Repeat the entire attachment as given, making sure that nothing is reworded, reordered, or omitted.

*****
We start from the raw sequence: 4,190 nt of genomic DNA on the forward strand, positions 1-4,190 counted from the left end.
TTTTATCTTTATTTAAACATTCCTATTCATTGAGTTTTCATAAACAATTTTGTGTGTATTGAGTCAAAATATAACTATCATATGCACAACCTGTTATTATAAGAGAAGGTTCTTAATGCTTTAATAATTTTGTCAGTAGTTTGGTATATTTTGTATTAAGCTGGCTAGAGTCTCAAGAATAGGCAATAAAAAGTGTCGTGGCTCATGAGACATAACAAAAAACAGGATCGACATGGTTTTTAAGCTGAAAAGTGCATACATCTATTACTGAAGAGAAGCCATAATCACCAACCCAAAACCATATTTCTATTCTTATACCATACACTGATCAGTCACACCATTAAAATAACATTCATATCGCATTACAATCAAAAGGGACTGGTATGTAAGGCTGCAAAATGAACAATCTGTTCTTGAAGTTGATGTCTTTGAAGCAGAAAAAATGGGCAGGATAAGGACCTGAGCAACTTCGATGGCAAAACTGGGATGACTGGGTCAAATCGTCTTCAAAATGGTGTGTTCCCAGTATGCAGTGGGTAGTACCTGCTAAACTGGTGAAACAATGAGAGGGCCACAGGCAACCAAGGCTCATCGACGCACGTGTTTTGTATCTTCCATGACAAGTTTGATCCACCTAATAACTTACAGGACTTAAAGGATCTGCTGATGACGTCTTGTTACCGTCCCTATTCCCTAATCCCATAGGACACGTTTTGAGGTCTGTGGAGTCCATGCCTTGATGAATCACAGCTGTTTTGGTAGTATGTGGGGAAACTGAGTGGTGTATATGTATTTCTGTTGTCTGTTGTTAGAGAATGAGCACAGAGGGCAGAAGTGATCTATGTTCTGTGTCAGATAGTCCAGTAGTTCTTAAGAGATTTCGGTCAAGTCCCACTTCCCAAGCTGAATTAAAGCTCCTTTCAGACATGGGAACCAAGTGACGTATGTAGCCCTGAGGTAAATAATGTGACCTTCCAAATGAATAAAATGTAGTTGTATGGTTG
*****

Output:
We start from the raw sequence: 4,190 nt of genomic DNA on the forward strand, positions 1-4,190 counted from the left end.
TTTTATCTTTATTTAAACATTCCTATTCATTGAGTTTTCATAAACAATTTTGTGTGTATTGAGTCAAAATATAACTATCATATGCACAACCTGTTATTATAAGAGAAGGTTCTTAATGCTTTAATAATTTTGTCAGTAGTTTGGTATATTTTGTATTAAGCTGGCTAGAGTCTCAAGAATAGGCAATAAAAAGTGTCGTGGCTCATGAGACATAACAAAAAACAGGATCGACATGGTTTTTAAGCTGAAAAGTGCATACATCTATTACTGAAGAGAAGCCATAATCACCAACCCAAAACCATATTTCTATTCTTATACCATACACTGATCAGTCACACCATTAAAATAACATTCATATCGCATTACAATCAAAAGGGACTGGTATGTAAGGCTGCAAAATGAACAATCTGTTCTTGAAGTTGATGTCTTTGAAGCAGAAAAAATGGGCAGGATAAGGACCTGAGCAACTTCGATGGCAAAACTGGGATGACTGGGTCAAATCGTCTTCAAAATGGTGTGTTCCCAGTATGCAGTGGGTAGTACCTGCTAAACTGGTGAAACAATGAGAGGGCCACAGGCAACCAAGGCTCATCGACGCACGTGTTTTGTATCTTCCATGACAAGTTTGATCCACCTAATAACTTACAGGACTTAAAGGATCTGCTGATGACGTCTTGTTACCGTCCCTATTCCCTAATCCCATAGGACACGTTTTGAGGTCTGTGGAGTCCATGCCTTGATGAATCACAGCTGTTTTGGTAGTATGTGGGGAAACTGAGTGGTGTATATGTATTTCTGTTGTCTGTTGTTAGAGAATGAGCACAGAGGGCAGAAGTGATCTATGTTCTGTGTCAGATAGTCCAGTAGTTCTTAAGAGATTTCGGTCAAGTCCCACTTCCCAAGCTGAATTAAAGCTCCTTTCAGACATGGGAACCAAGTGACGTATGTAGCCCTGAGGTAAATAATGTGACCTTCCAAATGAATAAAATGTAGTTGTATGGTTG